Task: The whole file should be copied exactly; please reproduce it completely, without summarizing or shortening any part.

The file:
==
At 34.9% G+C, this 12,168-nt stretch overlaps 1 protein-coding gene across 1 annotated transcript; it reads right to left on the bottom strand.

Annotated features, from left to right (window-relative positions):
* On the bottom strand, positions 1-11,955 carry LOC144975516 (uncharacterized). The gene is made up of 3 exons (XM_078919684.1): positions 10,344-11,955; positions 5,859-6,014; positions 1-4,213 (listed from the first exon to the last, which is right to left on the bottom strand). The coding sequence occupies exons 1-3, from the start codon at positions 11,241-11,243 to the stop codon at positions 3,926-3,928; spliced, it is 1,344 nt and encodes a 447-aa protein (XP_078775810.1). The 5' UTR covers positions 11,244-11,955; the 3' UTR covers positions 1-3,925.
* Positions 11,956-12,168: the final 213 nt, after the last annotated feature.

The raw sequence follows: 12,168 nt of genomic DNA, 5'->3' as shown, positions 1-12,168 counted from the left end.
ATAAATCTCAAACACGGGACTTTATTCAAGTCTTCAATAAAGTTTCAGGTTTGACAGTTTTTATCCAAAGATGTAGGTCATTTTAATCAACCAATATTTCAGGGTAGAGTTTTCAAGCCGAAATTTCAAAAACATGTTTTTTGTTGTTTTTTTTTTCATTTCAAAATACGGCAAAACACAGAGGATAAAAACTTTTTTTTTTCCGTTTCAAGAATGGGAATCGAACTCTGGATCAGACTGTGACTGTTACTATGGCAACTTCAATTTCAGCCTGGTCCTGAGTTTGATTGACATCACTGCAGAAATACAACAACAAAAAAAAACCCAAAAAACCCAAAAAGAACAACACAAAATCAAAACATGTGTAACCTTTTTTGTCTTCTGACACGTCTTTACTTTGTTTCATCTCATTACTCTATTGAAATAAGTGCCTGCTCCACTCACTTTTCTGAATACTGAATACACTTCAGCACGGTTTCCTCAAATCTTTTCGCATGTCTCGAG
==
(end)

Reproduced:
At 34.9% G+C, this 12,168-nt stretch overlaps 1 protein-coding gene across 1 annotated transcript; it reads right to left on the bottom strand.

Annotated features, from left to right (window-relative positions):
* On the bottom strand, positions 1-11,955 carry LOC144975516 (uncharacterized). The gene is made up of 3 exons (XM_078919684.1): positions 10,344-11,955; positions 5,859-6,014; positions 1-4,213 (listed from the first exon to the last, which is right to left on the bottom strand). The coding sequence occupies exons 1-3, from the start codon at positions 11,241-11,243 to the stop codon at positions 3,926-3,928; spliced, it is 1,344 nt and encodes a 447-aa protein (XP_078775810.1). The 5' UTR covers positions 11,244-11,955; the 3' UTR covers positions 1-3,925.
* Positions 11,956-12,168: the final 213 nt, after the last annotated feature.

The raw sequence follows: 12,168 nt of genomic DNA, 5'->3' as shown, positions 1-12,168 counted from the left end.
ATAAATCTCAAACACGGGACTTTATTCAAGTCTTCAATAAAGTTTCAGGTTTGACAGTTTTTATCCAAAGATGTAGGTCATTTTAATCAACCAATATTTCAGGGTAGAGTTTTCAAGCCGAAATTTCAAAAACATGTTTTTTGTTGTTTTTTTTTTCATTTCAAAATACGGCAAAACACAGAGGATAAAAACTTTTTTTTTTCCGTTTCAAGAATGGGAATCGAACTCTGGATCAGACTGTGACTGTTACTATGGCAACTTCAATTTCAGCCTGGTCCTGAGTTTGATTGACATCACTGCAGAAATACAACAACAAAAAAAAACCCAAAAAACCCAAAAAGAACAACACAAAATCAAAACATGTGTAACCTTTTTTGTCTTCTGACACGTCTTTACTTTGTTTCATCTCATTACTCTATTGAAATAAGTGCCTGCTCCACTCACTTTTCTGAATACTGAATACACTTCAGCACGGTTTCCTCAAATCTTTTCGCATGTCTCGAG